Lots of times I wondered what it would have been like many many years ago...... I come across this story and thought it was worth sharing.
In the fall, when the nights began to be cold and frosty, children would count the days until Santa Claus would come. They would beg for pretty striped stockings to be knit and long ones, too, to hang up Christmas Eve night. For weeks, older people would keep children disciplined by telling them, "If you don't act purty, Santa won't come to see you. "
On Christmas Eve, the beech yule log was brought in and placed as a back log in the big fireplace. It had been lying in the creek for days to get thoroughly soaked so it would last longer, for the festivities lasted as long as the yule log lasted.
Children were told the story that Santa came down the chimney from the house top. Parents had fun making this seem true by shaping tracks in soot on back of chimneys and then sooty tracks on the hearth. Children were urged to get to bed and to sleep early on Christmas Eve so Santa could come. There was often a nosy boy who stayed awake to peep at Santa.
Children aroused parents early on Christmas morning with the greeting "Christmas Gift." This greeting was used by everyone to friends and relatives on Christmas Day. It was not a request for exchange of presents, but a greeting which probably originated by acknowledging Christ's birthday as God's gift to mankind.
But we must find out what Santa put in those stockings hanging from the mantle. In the girls' stockings, there would be a few sticks of candy, a few pieces of cream candy, raisins with seeds hanging to the stem, and an orange. The orange was the prize, for they seldom saw one. Each girl usually got one little doll in her childhood. It was about 6 or 8 inches tall. Its head, even the hair, was china as was its hand and arm to the elbow and foot and leg to the knee. It was left for the girls to dress, for every girl must learn to sew.
The boys got about the same in their stockings, but instead of a doll they got a $0.10 barlow knife and firecrackers - ten in a row laced together, the only kind on the market then. An older brother might put in a hickory as a joke. The joy these gifts brought to those children far exceed that of the child of today with their many expensive gifts. [this is probably a reference to the bonanza of electric toys my parents bestowed on my brother and me during a 60's Christmas at the Wistaria-ed.]
My mother told of one little girl who begged for button shoes. She got them and wore them first to the community Christmas tree at the church. When they returned home, the mother discovered the child had them on the wrong foot. They were buttoned on the inside instead of the outside of the foot.
A great stunt for boys and men on Christmas morning was a prank with their dogs. When animals were butchered in the fall, every bladder was saved and blown up like a balloon to dry. When dry, a few peas I were put in each one. On Christmas morning, boys collected with their dogs. They tied these inflated bladders to the dogs' tails. The peas rattled, the dogs took off over roads and fields and the boys whooped and laughed. Soon the firecrackers were heard. The men had a shooting match with their old flint rifles.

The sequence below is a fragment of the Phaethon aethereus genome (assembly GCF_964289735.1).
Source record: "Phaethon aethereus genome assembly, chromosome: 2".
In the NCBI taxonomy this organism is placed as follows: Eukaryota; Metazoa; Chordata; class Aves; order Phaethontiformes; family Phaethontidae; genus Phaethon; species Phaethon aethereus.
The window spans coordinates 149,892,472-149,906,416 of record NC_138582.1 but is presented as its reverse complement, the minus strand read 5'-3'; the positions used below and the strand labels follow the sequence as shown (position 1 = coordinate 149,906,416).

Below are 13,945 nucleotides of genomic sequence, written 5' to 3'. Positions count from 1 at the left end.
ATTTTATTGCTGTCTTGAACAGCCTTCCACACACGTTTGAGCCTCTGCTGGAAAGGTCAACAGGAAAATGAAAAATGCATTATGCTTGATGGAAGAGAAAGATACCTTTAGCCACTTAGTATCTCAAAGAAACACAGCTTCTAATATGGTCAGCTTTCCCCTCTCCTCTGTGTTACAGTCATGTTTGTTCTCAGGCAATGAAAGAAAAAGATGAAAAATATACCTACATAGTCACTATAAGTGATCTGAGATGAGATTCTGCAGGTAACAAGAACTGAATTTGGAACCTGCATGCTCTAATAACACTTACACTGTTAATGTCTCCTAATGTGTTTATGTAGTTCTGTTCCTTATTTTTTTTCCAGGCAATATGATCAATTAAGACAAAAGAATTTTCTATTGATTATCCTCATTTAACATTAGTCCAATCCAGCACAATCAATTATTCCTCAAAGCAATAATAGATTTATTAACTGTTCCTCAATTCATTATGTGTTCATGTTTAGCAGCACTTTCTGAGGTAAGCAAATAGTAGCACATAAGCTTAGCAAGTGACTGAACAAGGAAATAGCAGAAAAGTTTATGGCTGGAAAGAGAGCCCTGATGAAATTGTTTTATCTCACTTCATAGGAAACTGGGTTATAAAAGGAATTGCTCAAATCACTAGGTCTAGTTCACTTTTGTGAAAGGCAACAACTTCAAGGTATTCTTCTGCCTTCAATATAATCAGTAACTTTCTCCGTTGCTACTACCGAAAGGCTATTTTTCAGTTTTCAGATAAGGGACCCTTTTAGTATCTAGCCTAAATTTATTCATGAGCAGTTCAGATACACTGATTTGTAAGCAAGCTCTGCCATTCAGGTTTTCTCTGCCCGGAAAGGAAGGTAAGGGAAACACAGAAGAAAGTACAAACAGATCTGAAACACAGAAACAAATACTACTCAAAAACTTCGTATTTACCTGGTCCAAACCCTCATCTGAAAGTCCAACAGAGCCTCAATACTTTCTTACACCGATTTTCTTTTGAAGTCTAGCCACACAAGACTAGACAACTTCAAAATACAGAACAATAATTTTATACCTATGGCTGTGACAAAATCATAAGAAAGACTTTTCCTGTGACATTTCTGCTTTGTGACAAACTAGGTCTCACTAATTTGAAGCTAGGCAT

Families and friends gathered together in homes on Christmas Day, so there must be a feast prepared. Butter had been saved for days for making sweetbread, gingerbread, and pies, which were all baked in I the ovens on the hearth. Fresh pork with souse meat, liver mush, and sausage was prepared.
Wild turkeys were baited so they could be easily shot. Also, rabbit, I squirrels, and opossum were gathered in. Lye hominy was made with lye leached from oak ashes. Apple butter was made with sorgum substituted for sugar. There was leather britches from the strings of green beans dried by the fireplace, Kraut and sweet potatoes. For drinks they I used coffee made of parched sweet potatoes and parched rye; sassafras tea made from root of red sassafras and locust beer. Every family planned food according to their means and they were not showered with baskets as now. I
A Christmas tree at the church usually followed in the afternoon. For programs, they had devotions and singing. The tree was a large holly which abounded in this area. It was trimmed with strings of popped corn and strings of holly berries. The gifts, even dolls, were hung on the tree without wrapping. There was no paper for wrapping except heavy brown paper used in stores and that was rare. Santa Claus, and usually Mrs. Santa, were there to distribute gifts and to call "Merry Christmas" to all.
There were dances during the Christmas season. They would have the square dance and the dainty toes would dance the minuet. It was the custom then as now to watch the old year out and the New Year in. The colored mammy and many others told that at 12 o'clock on that night the cows would kneel and mourn for the passing year. This story has been handed down through the years. A party of young people decided they would see if there was any truth in that story. A few minutes before twelve, a part of the group went a head to the cow shed only to be disappointed to find the cattle sleeping. The remainder of the group followed with a pine torch. When this torch appeared, one cow rose on her knees and bellowed. Such scurrying away as the group did! Stephen Keith, the fellow with the torch, yelled back to the cow, "Happy New Year."
By Bert Hendricks Reece